At an estimated cost of more than $11 billion, the life-extension program for the B61 bomb would be the most ambitious and expensive nuclear warhead refurbishment in history. Two of the Senate’s appropriations subcommittees—Energy and Water, as well as Defense—slashed allotted spending on it in their respective fiscal 2014 funding bills. The B61 nuclear bomb is a gravity bomb, or one that falls from an airplane without any guidance system. Five different variants of the B61 (called “mods” for “modifications”) remain in the stockpile. Approximately 180 of the B61 are deployed in Europe in support of NATO commitments.
As currently proposed, the B61 life-extension program would consolidate four different variants of the B61 into a single version known as the B61 mod 12. Approximately 400 to 500 mod 12s are scheduled for production and their service life is estimated at 20 years. The mod 12 will also be outfitted with an expensive new, guided tail kit, significantly increasing the accuracy of the bomb.
The Pentagon and the National Nuclear Security Administration (NNSA) have launched a counteroffensive with an assist from supporters in Congress. The case against the proposed B61 life extension is simple: It is unaffordable, unworkable, and unnecessary. In addition, it is premised on assumptions about demand for nuclear bombs that may no longer be valid 10 years from now, when the program is scheduled to be completed.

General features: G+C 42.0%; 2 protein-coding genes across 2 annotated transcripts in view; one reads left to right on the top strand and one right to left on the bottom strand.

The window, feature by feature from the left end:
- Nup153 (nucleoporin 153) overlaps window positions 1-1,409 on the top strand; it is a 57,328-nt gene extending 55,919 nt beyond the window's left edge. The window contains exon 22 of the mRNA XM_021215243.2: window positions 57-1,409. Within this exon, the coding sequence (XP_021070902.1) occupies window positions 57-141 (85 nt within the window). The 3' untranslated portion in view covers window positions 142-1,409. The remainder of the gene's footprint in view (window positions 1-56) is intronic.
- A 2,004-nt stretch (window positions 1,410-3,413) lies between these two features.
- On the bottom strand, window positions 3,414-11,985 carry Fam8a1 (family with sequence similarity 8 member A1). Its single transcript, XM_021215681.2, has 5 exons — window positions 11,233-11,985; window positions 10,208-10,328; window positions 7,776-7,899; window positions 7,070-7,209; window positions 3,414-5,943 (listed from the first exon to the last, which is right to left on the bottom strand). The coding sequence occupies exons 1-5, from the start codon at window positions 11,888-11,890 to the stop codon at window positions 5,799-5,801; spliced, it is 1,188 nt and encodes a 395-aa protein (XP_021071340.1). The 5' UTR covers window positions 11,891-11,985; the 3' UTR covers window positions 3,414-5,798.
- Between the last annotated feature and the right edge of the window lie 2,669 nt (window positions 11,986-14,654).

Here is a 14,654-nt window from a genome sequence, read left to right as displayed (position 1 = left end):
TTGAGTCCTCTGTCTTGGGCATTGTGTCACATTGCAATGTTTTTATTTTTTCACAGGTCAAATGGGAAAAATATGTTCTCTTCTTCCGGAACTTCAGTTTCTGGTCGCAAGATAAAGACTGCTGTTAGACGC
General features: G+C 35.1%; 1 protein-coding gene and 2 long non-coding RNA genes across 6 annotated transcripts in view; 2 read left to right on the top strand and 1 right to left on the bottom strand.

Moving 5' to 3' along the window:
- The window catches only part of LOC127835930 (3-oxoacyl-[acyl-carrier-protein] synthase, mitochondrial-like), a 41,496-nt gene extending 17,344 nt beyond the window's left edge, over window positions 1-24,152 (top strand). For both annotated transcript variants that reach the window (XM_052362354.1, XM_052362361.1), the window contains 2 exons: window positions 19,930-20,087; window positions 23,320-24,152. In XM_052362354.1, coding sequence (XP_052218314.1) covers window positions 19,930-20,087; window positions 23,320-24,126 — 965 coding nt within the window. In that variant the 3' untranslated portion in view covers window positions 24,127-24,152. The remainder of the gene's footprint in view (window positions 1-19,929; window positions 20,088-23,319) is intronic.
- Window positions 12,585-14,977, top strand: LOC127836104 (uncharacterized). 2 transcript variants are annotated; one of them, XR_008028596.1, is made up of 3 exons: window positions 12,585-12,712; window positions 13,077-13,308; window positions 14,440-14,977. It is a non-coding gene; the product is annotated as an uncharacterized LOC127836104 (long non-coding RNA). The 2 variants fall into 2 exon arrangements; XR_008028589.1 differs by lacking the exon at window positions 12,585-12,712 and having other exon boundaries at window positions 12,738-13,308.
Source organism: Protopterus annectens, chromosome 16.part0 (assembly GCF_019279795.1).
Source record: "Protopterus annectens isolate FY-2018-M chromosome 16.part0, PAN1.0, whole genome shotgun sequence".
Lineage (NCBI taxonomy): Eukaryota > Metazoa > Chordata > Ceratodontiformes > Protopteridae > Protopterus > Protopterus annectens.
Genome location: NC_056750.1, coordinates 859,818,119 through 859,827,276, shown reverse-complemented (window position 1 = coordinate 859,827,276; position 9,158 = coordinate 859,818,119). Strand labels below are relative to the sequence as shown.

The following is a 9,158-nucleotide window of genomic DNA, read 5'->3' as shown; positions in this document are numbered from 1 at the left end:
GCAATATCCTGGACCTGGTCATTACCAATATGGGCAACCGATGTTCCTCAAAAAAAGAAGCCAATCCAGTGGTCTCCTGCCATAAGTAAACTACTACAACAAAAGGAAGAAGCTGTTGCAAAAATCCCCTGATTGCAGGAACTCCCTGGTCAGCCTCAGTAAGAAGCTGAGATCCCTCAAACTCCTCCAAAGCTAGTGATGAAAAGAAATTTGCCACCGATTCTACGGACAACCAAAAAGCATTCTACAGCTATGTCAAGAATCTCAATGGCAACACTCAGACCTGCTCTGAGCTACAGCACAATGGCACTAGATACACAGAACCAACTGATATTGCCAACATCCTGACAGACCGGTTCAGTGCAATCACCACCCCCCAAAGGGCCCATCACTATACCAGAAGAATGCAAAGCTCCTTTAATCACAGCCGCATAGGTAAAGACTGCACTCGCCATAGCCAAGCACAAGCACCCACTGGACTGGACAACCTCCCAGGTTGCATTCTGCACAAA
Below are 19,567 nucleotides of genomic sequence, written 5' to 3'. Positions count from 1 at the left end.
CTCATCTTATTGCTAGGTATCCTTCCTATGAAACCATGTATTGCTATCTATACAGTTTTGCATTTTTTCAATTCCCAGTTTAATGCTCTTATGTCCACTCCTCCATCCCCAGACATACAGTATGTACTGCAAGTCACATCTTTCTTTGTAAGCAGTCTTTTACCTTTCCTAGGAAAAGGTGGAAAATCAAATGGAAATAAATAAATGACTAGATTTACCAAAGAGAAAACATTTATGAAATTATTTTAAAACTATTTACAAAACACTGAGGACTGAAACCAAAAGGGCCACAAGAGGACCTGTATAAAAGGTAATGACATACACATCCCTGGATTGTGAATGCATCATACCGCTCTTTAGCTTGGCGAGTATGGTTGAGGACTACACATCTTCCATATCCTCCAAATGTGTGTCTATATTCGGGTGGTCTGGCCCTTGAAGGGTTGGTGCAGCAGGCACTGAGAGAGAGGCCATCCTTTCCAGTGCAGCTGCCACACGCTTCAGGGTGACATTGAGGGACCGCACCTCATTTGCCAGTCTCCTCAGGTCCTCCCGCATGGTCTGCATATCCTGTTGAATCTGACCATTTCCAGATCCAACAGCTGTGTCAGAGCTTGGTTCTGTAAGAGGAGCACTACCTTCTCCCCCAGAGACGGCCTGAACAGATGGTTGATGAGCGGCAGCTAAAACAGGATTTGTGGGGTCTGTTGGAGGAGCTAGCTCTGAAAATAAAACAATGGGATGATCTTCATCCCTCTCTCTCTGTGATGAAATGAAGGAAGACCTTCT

Source: Kingston Reif, “Pentagon Pushes for Billions to Refurbish Nuclear Bombs,” Bulletin of the Atomic Scientists, October 25, 2013, http://www.thebulletin.org/pentagon-pushes-billions-refurbish-nuclear-bombs.
Student Researcher: Brandon Baranzini (Sonoma State University)
Faculty Evaluator: Jerry Krause (Sonoma State University)